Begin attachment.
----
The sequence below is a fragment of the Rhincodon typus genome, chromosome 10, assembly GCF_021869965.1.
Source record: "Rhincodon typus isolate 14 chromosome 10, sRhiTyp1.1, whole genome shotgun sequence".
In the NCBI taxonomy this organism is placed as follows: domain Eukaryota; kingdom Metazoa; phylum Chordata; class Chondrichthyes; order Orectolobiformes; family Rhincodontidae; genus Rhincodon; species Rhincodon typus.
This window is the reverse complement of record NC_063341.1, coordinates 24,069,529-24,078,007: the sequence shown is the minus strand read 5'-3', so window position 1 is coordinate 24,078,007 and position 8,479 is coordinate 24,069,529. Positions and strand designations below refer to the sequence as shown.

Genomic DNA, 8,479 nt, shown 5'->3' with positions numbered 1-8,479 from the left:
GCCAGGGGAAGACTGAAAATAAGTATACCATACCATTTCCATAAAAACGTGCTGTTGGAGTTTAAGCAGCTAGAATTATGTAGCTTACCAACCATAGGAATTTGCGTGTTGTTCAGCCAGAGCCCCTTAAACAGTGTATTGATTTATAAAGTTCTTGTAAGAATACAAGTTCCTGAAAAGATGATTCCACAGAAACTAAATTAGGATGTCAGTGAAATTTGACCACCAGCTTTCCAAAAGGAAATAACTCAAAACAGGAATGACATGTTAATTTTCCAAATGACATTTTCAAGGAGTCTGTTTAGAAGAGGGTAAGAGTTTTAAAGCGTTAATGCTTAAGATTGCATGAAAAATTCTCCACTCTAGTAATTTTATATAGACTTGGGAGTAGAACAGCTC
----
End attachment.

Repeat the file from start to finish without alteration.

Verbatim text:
The sequence below is a fragment of the Rhincodon typus genome, chromosome 10, assembly GCF_021869965.1.
Source record: "Rhincodon typus isolate 14 chromosome 10, sRhiTyp1.1, whole genome shotgun sequence".
In the NCBI taxonomy this organism is placed as follows: domain Eukaryota; kingdom Metazoa; phylum Chordata; class Chondrichthyes; order Orectolobiformes; family Rhincodontidae; genus Rhincodon; species Rhincodon typus.
This window is the reverse complement of record NC_063341.1, coordinates 24,069,529-24,078,007: the sequence shown is the minus strand read 5'-3', so window position 1 is coordinate 24,078,007 and position 8,479 is coordinate 24,069,529. Positions and strand designations below refer to the sequence as shown.

Genomic DNA, 8,479 nt, shown 5'->3' with positions numbered 1-8,479 from the left:
GCCAGGGGAAGACTGAAAATAAGTATACCATACCATTTCCATAAAAACGTGCTGTTGGAGTTTAAGCAGCTAGAATTATGTAGCTTACCAACCATAGGAATTTGCGTGTTGTTCAGCCAGAGCCCCTTAAACAGTGTATTGATTTATAAAGTTCTTGTAAGAATACAAGTTCCTGAAAAGATGATTCCACAGAAACTAAATTAGGATGTCAGTGAAATTTGACCACCAGCTTTCCAAAAGGAAATAACTCAAAACAGGAATGACATGTTAATTTTCCAAATGACATTTTCAAGGAGTCTGTTTAGAAGAGGGTAAGAGTTTTAAAGCGTTAATGCTTAAGATTGCATGAAAAATTCTCCACTCTAGTAATTTTATATAGACTTGGGAGTAGAACAGCTC